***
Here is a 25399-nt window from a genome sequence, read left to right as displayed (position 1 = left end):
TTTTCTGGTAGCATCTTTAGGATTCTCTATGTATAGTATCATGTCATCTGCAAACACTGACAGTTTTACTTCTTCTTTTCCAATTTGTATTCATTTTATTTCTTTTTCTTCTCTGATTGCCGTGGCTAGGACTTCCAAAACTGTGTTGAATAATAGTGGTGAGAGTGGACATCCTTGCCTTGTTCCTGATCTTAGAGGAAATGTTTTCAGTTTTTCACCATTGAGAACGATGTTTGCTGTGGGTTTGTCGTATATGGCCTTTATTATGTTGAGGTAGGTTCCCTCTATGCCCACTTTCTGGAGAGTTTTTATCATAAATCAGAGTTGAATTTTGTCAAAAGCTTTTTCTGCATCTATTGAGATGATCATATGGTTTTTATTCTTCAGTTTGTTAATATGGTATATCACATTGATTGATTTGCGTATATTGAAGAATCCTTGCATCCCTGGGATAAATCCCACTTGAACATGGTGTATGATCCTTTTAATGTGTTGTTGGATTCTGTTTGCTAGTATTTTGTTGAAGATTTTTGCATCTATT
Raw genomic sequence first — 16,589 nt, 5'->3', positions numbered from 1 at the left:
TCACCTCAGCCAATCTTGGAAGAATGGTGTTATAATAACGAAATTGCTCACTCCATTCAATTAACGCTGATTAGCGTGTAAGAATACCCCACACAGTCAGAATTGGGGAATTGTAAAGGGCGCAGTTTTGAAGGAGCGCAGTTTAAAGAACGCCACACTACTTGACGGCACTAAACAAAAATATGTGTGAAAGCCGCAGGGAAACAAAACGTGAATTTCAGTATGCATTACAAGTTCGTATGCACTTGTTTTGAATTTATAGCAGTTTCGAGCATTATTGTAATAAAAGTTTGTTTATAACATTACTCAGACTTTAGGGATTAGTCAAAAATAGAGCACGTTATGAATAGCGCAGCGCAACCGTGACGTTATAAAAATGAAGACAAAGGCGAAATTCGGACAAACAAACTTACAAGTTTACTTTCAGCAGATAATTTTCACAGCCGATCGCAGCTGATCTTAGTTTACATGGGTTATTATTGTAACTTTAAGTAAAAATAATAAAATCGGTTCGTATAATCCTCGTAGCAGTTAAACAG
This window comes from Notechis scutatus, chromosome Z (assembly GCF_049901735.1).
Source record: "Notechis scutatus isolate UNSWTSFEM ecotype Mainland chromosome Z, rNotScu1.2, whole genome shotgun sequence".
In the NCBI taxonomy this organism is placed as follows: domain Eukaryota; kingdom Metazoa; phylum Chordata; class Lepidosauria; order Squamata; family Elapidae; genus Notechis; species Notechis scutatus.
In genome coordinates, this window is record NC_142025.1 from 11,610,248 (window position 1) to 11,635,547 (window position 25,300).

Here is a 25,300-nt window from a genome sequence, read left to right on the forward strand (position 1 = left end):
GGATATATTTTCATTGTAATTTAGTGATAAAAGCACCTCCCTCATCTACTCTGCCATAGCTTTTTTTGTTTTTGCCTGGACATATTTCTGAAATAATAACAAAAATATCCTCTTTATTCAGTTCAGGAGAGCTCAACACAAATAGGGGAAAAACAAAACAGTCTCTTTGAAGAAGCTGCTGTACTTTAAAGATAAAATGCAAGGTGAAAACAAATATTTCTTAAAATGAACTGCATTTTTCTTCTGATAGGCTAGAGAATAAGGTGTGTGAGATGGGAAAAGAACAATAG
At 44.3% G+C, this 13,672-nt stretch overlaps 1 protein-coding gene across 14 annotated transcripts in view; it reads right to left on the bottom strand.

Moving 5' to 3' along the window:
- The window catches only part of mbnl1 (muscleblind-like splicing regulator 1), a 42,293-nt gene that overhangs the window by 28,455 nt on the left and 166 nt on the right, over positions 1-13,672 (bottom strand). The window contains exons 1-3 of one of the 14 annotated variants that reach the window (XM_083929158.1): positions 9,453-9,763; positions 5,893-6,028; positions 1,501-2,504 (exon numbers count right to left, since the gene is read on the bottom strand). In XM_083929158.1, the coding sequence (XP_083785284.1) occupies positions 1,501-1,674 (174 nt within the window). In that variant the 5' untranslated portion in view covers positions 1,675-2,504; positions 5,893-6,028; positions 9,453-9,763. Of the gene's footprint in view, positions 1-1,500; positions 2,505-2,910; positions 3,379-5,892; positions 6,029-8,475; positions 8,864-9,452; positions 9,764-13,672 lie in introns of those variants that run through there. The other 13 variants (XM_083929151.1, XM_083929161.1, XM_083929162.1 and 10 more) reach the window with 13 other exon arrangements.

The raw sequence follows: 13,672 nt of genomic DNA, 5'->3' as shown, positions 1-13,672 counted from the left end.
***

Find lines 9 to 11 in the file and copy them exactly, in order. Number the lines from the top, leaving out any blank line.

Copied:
Here is a 25,300-nt window from a genome sequence, read left to right on the forward strand (position 1 = left end):
GGATATATTTTCATTGTAATTTAGTGATAAAAGCACCTCCCTCATCTACTCTGCCATAGCTTTTTTTGTTTTTGCCTGGACATATTTCTGAAATAATAACAAAAATATCCTCTTTATTCAGTTCAGGAGAGCTCAACACAAATAGGGGAAAAACAAAACAGTCTCTTTGAAGAAGCTGCTGTACTTTAAAGATAAAATGCAAGGTGAAAACAAATATTTCTTAAAATGAACTGCATTTTTCTTCTGATAGGCTAGAGAATAAGGTGTGTGAGATGGGAAAAGAACAATAG
At 44.3% G+C, this 13,672-nt stretch overlaps 1 protein-coding gene across 14 annotated transcripts in view; it reads right to left on the bottom strand.